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Am J Med. 1975 Nov;59(5):630-41.

Occupational lead nephropathy.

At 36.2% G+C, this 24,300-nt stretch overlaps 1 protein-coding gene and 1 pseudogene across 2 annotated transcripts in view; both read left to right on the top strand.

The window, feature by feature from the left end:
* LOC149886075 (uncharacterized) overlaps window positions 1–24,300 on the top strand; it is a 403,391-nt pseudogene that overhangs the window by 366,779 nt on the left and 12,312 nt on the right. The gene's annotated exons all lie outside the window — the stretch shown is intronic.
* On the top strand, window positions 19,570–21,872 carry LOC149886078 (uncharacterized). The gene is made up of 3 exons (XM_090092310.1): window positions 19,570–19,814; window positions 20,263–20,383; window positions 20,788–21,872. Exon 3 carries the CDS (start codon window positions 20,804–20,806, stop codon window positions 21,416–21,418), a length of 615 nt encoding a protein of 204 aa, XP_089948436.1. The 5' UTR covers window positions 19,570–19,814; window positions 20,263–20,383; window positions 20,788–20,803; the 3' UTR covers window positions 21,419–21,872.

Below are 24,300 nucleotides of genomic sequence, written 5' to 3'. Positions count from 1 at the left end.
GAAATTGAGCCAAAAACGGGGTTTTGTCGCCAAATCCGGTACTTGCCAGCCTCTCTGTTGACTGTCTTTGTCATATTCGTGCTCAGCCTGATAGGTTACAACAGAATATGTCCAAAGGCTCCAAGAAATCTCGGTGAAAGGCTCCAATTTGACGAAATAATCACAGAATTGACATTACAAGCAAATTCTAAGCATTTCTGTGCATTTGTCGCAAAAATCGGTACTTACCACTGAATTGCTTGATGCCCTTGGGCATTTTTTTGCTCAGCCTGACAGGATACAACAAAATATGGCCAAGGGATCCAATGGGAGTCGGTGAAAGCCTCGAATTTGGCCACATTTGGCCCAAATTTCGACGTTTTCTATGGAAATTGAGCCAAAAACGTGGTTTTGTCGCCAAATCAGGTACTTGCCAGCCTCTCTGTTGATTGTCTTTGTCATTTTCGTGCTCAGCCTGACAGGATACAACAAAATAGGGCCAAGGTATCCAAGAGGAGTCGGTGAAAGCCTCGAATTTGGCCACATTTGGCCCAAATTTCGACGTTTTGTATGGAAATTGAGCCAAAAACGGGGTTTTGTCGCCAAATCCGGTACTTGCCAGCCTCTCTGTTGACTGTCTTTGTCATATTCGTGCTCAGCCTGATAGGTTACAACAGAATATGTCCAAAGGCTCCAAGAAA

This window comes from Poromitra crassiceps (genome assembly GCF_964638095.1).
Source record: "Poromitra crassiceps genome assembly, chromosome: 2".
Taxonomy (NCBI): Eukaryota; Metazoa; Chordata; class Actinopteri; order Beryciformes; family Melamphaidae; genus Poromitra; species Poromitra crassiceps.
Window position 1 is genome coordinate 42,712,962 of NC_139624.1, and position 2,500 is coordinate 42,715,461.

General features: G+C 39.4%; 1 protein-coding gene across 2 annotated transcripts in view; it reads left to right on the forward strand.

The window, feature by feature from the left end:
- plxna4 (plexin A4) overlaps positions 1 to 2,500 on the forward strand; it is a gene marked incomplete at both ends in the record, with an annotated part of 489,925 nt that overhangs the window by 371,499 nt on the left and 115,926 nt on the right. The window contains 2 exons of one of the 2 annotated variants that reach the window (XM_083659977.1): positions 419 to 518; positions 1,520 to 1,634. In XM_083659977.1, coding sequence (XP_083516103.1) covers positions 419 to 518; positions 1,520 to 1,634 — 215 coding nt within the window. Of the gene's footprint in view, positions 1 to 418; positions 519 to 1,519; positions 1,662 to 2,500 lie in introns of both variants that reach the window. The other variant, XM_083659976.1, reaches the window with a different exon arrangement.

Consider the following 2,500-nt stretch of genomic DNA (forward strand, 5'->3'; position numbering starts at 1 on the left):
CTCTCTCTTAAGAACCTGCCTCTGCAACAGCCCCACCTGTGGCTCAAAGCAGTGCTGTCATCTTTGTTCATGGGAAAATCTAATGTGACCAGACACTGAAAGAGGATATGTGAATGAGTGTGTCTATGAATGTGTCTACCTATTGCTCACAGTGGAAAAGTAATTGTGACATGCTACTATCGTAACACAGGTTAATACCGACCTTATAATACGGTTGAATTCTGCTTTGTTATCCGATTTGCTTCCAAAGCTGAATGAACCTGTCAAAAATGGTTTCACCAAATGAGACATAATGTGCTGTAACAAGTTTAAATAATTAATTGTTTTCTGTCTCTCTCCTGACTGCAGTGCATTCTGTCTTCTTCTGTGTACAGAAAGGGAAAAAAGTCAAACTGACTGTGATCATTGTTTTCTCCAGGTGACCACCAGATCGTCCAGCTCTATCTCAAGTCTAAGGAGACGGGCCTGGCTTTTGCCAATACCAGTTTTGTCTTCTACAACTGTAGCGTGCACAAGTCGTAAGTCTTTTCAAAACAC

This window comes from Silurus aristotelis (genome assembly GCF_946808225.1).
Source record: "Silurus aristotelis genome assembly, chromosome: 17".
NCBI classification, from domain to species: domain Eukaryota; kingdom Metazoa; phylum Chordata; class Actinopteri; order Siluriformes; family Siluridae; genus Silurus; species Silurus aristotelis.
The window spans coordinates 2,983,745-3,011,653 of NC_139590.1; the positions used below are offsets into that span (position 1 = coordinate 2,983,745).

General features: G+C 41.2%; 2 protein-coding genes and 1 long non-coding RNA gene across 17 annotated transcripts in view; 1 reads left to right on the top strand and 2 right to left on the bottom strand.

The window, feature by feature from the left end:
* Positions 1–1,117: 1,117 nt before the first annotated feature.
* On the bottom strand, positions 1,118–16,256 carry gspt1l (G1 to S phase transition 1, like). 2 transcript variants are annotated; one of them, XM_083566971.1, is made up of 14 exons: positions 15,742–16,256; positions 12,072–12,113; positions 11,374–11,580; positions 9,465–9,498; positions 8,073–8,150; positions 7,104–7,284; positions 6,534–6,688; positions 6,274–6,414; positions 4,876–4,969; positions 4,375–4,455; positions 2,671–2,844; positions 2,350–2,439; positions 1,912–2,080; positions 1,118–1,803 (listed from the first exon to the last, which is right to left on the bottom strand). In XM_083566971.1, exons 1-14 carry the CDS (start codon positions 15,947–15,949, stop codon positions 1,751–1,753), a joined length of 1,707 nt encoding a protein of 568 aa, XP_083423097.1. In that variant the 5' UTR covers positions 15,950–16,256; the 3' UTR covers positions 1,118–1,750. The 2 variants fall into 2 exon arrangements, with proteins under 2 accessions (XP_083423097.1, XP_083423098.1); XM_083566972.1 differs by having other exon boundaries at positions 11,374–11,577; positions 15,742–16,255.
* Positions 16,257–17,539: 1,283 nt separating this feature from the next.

Among eight subjects suspected of excessive occupational exposure to lead, detailed examination of renal function identified abnormalities in four. Glomerular filtration rate was less than 87 ml/mim/1.73 m2 in one subject with asymptomatic renal failure, and in three subjects with preclinical renal dysfunction. In the subject with asymptomatic renal failure, chelation therapy increased the glomerular filtration rate, p-aminohippurate (PAH) extraction, the maximal PAH secretion rate (TmPAH) and improved proximal tubule ultrastructure, despite decreased renal plasma flow. This improvement in PAH transport was associated with correction of a proximal tubule defect in tritiated PAH uptake detected by section freeze-dry autoradiography of renal biopsy specimens. In three subjects, the etiologic diagnosis of lead-induced nephropathy was established by exclusion, but tubular dysfunction did not obviously exceed the reduction in blomerular filtration. Proximal tubule abnormalities were seen in each of the three patients who underwent biopsy. These studies suggest that lead nephropathy may be an important occupational hazard in the United States lead industry.

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